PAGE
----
While working on my dissertation project, I also received an opportunity to collaborate with a local UK artist, the painter Sara Hayward, and we ended up creating another abstract film (see above, and it should still be screening at the Winterbourne House and Gardens). In short, the films did reasonably well on the festival circuit and I took back my job as an economist, though of course working as a freelancer and from home. Now, I work freelance on public policy (to earn my keep), am developing a few scripts and even short stories/ novels, and tons of other things.

I cannot say this or that path is better: each one of us has his own marked out. Mine has taken me wandering both within myself and in the outside world and the objective now is to try to live in harmony with all that I see, both within and without. I feel films are no different: they do not have to mimic life, so long as they exist in harmony with the world outside. Life can (perhaps must, for what else do we have) inspire cinema, but cinema does not need to be a copying machine, reproducing scenes from life as they are. Let us first question how things really are! Do not take that as advice: the only advice I can proffer is to live life fully and to set out on your individual paths. Be not afraid to explore and be ever more daring in trying to express the experiences of your journey. Do not be bound by conventions; think of cinema as a new language to express the very stuff of the soul (words naturally cannot do justice to such a mission, and that is why we have poetry, that connects disparate things and creates a mosaic and makes us see the ‘in-between’ things).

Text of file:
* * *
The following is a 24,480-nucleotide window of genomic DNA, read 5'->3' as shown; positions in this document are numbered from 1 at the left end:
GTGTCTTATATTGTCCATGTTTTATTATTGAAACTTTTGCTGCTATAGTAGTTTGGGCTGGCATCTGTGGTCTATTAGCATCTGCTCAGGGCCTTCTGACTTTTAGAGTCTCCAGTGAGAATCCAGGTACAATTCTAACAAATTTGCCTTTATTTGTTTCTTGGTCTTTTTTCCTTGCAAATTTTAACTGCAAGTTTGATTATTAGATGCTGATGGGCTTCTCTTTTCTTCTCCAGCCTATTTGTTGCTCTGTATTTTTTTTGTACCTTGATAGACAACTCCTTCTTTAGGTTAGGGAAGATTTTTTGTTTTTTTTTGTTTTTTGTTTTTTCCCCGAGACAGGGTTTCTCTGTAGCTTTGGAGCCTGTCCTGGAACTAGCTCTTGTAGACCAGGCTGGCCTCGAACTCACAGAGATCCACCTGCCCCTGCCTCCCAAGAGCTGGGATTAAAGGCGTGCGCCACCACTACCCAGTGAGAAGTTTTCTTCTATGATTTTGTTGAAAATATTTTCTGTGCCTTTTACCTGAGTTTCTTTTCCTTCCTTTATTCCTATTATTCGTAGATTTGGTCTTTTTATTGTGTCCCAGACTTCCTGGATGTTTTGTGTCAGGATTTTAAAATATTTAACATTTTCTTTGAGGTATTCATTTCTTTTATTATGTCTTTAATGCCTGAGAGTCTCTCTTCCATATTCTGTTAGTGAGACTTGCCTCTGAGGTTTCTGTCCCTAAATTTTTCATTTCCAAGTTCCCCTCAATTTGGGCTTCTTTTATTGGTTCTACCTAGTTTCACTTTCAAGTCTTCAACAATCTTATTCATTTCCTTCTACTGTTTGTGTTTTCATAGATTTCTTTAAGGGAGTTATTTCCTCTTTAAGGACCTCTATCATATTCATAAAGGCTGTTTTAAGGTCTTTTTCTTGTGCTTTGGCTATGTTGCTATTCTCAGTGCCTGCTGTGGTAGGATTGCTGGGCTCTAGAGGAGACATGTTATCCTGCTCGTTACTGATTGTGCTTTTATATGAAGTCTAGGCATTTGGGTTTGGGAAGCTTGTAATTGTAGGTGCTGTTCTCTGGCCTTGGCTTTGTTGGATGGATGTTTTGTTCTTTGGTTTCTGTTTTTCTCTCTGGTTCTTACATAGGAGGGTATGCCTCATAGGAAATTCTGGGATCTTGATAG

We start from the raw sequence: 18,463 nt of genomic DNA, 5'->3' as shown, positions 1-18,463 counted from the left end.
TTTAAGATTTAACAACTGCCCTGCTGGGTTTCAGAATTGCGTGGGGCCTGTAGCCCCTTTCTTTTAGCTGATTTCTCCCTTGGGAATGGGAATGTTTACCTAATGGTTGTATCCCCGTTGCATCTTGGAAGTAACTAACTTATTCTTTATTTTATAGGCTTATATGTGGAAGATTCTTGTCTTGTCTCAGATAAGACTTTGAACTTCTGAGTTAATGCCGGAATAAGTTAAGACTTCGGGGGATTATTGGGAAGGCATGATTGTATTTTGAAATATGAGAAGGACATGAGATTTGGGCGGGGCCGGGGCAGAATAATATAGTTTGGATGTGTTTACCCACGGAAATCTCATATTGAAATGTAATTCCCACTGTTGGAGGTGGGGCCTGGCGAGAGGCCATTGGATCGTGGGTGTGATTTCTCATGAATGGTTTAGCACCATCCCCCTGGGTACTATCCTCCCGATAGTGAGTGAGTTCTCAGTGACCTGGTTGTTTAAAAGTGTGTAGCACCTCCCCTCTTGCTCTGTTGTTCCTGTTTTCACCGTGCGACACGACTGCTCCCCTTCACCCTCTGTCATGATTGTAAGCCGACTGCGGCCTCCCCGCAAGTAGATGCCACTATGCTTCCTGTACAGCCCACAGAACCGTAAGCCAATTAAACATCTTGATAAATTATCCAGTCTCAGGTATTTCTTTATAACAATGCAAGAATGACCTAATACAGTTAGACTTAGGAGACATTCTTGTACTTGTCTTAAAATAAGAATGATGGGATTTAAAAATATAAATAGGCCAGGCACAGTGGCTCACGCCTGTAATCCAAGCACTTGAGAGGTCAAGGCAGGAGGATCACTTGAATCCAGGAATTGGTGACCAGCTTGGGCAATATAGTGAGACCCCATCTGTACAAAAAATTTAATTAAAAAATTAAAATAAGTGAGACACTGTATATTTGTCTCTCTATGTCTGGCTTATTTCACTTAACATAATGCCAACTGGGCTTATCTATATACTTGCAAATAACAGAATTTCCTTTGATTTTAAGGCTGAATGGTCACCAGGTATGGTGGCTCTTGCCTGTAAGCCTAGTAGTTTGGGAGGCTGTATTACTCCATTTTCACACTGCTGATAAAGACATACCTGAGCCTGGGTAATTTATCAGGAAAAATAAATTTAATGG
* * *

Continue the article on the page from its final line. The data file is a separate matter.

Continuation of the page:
Seek, and ye shall find! God bless…

Parul Punjabi

Wilson’s Placement Trilogy